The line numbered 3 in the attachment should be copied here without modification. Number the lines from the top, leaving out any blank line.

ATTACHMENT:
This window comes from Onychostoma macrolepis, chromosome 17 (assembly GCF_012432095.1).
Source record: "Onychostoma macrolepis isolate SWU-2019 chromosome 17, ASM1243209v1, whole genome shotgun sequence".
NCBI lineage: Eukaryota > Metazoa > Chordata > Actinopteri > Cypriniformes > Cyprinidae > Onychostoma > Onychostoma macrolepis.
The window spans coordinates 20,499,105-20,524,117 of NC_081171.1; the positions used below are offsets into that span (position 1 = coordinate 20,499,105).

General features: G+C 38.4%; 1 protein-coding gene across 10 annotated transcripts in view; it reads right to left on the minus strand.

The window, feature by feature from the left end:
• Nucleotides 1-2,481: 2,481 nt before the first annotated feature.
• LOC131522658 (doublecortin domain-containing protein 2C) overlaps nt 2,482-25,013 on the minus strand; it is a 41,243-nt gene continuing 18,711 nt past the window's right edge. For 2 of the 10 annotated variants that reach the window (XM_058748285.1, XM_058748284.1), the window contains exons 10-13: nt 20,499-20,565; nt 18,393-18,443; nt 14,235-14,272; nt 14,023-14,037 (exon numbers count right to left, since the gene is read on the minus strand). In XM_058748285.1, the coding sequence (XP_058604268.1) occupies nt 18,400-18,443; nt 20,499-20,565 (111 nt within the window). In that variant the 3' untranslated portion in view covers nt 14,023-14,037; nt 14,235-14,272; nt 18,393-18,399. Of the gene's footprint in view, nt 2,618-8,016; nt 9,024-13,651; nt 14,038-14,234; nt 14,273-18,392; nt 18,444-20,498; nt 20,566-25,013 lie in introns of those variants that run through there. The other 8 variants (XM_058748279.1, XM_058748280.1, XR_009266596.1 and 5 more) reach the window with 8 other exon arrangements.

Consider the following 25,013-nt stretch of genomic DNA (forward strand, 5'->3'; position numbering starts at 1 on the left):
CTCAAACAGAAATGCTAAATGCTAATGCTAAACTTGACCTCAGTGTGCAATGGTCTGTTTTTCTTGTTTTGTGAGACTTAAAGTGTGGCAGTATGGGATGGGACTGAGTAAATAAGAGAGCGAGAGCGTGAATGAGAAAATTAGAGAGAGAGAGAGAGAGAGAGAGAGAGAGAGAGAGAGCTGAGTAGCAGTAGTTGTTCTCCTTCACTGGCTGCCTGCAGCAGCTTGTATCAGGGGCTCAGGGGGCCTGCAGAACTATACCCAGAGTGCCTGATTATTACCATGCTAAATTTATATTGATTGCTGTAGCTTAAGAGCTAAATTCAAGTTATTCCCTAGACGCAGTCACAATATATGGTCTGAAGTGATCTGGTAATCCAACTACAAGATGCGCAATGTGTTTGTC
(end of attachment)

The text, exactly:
NCBI lineage: Eukaryota > Metazoa > Chordata > Actinopteri > Cypriniformes > Cyprinidae > Onychostoma > Onychostoma macrolepis.